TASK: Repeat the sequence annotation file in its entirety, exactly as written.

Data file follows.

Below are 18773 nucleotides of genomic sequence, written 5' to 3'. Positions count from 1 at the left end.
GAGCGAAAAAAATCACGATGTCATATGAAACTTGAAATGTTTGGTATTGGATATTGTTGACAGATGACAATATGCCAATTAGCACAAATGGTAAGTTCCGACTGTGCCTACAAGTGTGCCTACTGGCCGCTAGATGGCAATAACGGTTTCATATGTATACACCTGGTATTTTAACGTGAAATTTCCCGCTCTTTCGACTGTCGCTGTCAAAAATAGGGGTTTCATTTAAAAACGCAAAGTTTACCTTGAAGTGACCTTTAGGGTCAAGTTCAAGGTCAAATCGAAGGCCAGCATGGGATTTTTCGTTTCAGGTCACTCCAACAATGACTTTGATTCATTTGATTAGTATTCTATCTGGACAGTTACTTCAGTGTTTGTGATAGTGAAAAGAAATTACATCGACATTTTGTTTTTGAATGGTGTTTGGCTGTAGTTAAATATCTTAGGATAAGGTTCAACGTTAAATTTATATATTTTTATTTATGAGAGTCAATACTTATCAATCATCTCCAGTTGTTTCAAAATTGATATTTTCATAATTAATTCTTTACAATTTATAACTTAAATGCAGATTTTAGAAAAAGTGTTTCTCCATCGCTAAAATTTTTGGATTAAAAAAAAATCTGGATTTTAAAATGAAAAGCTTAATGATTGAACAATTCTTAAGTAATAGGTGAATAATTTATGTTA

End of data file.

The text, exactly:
Below are 18773 nucleotides of genomic sequence, written 5' to 3'. Positions count from 1 at the left end.
GAGCGAAAAAAATCACGATGTCATATGAAACTTGAAATGTTTGGTATTGGATATTGTTGACAGATGACAATATGCCAATTAGCACAAATGGTAAGTTCCGACTGTGCCTACAAGTGTGCCTACTGGCCGCTAGATGGCAATAACGGTTTCATATGTATACACCTGGTATTTTAACGTGAAATTTCCCGCTCTTTCGACTGTCGCTGTCAAAAATAGGGGTTTCATTTAAAAACGCAAAGTTTACCTTGAAGTGACCTTTAGGGTCAAGTTCAAGGTCAAATCGAAGGCCAGCATGGGATTTTTCGTTTCAGGTCACTCCAACAATGACTTTGATTCATTTGATTAGTATTCTATCTGGACAGTTACTTCAGTGTTTGTGATAGTGAAAAGAAATTACATCGACATTTTGTTTTTGAATGGTGTTTGGCTGTAGTTAAATATCTTAGGATAAGGTTCAACGTTAAATTTATATATTTTTATTTATGAGAGTCAATACTTATCAATCATCTCCAGTTGTTTCAAAATTGATATTTTCATAATTAATTCTTTACAATTTATAACTTAAATGCAGATTTTAGAAAAAGTGTTTCTCCATCGCTAAAATTTTTGGATTAAAAAAAAATCTGGATTTTAAAATGAAAAGCTTAATGATTGAACAATTCTTAAGTAATAGGTGAATAATTTATGTTA